Hamptons Architecture Through the Ages

The end of summer is upon us, and it is almost time to fill my photo albums with all the great memories shared with friends and families. Many of the highlights of my summer have taken place in and around solid East End architecture – the rich visual diversity of history and design in the Hamptons. I have always found a great deal of pleasure in driving around the local towns and villages to observe the ever-changing building world of the East End. I am probably the guy being honked at on the road, as I slow down to peer through the privet to catch a glimpse of a home or detail. I will never take for granted the unique opportunity I am afforded to live in an area that allows me to experience such varied local architecture – from Southampton’s Halsey House of 1660 to the most modern, cutting edge architectural designs.
In that vein, I would like to present a Hamptons architectural road trip. I find it incredibly interesting to drive down these streets and see the passage of time marked by the juxtaposition of both traditional and contemporary architecture.
Starting your drive in Westhampton Beach, head east down Dune Road. This narrow strip of barrier land, up to Tiana Beach, has some of the most varied, eclectic and diverse architecture you will find on the East End. All these homes share the commonality of being designed for beach living. Dune Road offers everything from the shingle style homes of the 1880s to the postmodern homes of the 60s and the modern steel and glass structures of 2012.
Then, it’s off to Southampton Village for a jaunt down Gin Lane. This street is ripe with the homes of the old world aristocracy, as they meet the ultra clean lines of modernism. There are few streets in the Hamptons where you can experience sights like the storied shingled gables of the Meadow Club and a fully restored Norman Jaffe design within walking distance of each other.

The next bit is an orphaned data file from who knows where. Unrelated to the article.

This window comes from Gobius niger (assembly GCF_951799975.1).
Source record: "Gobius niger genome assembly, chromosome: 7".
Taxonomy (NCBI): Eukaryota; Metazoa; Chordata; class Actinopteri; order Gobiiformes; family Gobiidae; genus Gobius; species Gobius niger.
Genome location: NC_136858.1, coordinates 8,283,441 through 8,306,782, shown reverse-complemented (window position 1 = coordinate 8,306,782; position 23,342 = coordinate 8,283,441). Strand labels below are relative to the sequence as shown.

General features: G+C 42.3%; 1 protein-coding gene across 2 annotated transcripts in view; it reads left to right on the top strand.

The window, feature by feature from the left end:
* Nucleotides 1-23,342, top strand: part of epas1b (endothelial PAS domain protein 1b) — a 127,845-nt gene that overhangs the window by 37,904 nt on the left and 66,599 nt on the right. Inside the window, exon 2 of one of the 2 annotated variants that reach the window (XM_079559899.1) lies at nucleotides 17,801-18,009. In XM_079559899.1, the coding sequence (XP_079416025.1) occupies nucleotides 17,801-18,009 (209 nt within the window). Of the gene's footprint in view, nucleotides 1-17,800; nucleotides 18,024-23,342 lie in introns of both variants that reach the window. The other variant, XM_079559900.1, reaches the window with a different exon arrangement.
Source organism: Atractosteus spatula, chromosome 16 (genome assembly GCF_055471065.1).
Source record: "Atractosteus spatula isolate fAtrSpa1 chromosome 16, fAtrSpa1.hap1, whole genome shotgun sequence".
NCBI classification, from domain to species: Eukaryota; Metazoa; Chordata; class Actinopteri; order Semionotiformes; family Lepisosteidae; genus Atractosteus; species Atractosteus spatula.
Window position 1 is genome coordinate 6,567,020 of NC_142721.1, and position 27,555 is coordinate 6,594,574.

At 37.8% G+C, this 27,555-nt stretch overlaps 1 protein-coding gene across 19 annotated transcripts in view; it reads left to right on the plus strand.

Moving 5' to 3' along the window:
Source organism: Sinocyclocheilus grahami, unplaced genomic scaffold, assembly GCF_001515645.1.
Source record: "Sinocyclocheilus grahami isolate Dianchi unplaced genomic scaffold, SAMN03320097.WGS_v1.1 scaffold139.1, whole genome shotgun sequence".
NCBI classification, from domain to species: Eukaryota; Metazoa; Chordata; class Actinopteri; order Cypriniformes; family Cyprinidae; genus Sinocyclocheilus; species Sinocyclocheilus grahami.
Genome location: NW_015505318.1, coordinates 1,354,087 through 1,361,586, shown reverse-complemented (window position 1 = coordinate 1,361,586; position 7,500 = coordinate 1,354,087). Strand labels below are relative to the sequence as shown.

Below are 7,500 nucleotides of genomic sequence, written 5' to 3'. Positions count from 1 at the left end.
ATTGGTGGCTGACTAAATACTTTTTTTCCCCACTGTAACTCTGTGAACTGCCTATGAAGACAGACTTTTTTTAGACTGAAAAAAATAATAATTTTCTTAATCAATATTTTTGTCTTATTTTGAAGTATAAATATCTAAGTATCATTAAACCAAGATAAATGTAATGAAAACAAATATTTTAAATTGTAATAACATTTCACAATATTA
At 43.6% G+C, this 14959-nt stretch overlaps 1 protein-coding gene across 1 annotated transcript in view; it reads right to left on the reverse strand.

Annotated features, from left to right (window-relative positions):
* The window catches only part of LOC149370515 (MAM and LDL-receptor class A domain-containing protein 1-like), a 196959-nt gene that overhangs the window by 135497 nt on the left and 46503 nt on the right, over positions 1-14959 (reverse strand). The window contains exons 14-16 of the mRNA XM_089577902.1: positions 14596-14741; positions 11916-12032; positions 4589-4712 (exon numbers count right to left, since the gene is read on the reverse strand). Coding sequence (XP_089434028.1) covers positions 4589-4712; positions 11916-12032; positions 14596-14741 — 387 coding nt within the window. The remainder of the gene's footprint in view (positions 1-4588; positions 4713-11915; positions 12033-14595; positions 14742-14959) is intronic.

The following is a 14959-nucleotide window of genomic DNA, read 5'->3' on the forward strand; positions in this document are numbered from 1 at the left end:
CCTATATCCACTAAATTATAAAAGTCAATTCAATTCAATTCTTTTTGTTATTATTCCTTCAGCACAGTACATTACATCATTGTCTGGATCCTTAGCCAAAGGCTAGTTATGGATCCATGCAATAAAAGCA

In Bridgehampton, take a right at the monument down Ocean Road, passing the colonial architecture at the square and head south to the ocean past Sams Creek. The last street on our left is called Surfside Drive. Head east. This tiny little street has the entire field guide to American architecture built on it. You start with shingle style architecture and progress to everything from adobe style architecture of the Southwest to, in my opinion, the finest example of Frank Lloyd Wright inspired design on the East End.
The next village is Sagaponack, and a trip down Daniels Lane should not be missed. Heading east, you will pass original summer cottages, shingle style homes, contemporary architecture and hopefully a glimpse at one of the largest homes in America. The Rennert estate can best be seen from a stroll down to Peter’s Pond Beach.
In the village of East Hampton, don’t miss the beautiful design of the Jewish Center of the Hamptons. At the duck pond, make a right toward Main Beach, and then enjoy the estate section, as you take a right onto Lilly Pond Lane. This street and area is home to some of the finest examples of East End architecture from every decade.
After this brief drive, head east again and look for Further Lane to take you through time, paying particular attention to the storied Maidstone golf clubhouse.
I start to wind down my trip by heading for Amagansett on Bluff Road. You pass the community of Beach Hampton, which boasts the wild architecture of the 50s and 60s. Try to take note of perhaps the most iconic symbol of postmodern architecture of the 1960s – the home that famed architect Charles Gwathmey built for his parents. The house was extensively published, and the angular structure catapulted Gwathmey into worldwide acclaim.
I finish my tour by heading over the Napeague stretch and out onto Old Montauk Highway. This windy, hilly, old cow path of a road holds architectural treasures that are best discovered from a slow-moving vehicle.
My tour complete, I head to the village of Montauk and take measure at what I have passed along the way. It has been a fantastic journey through the heart of some of the finest architecture you will see in this country. Head out to explore, and Happy Labor Day.
John Laffey is an architect whose firm, John P. Laffey Architects, is based in Water Mill. You can reach him at 631-726-5108.

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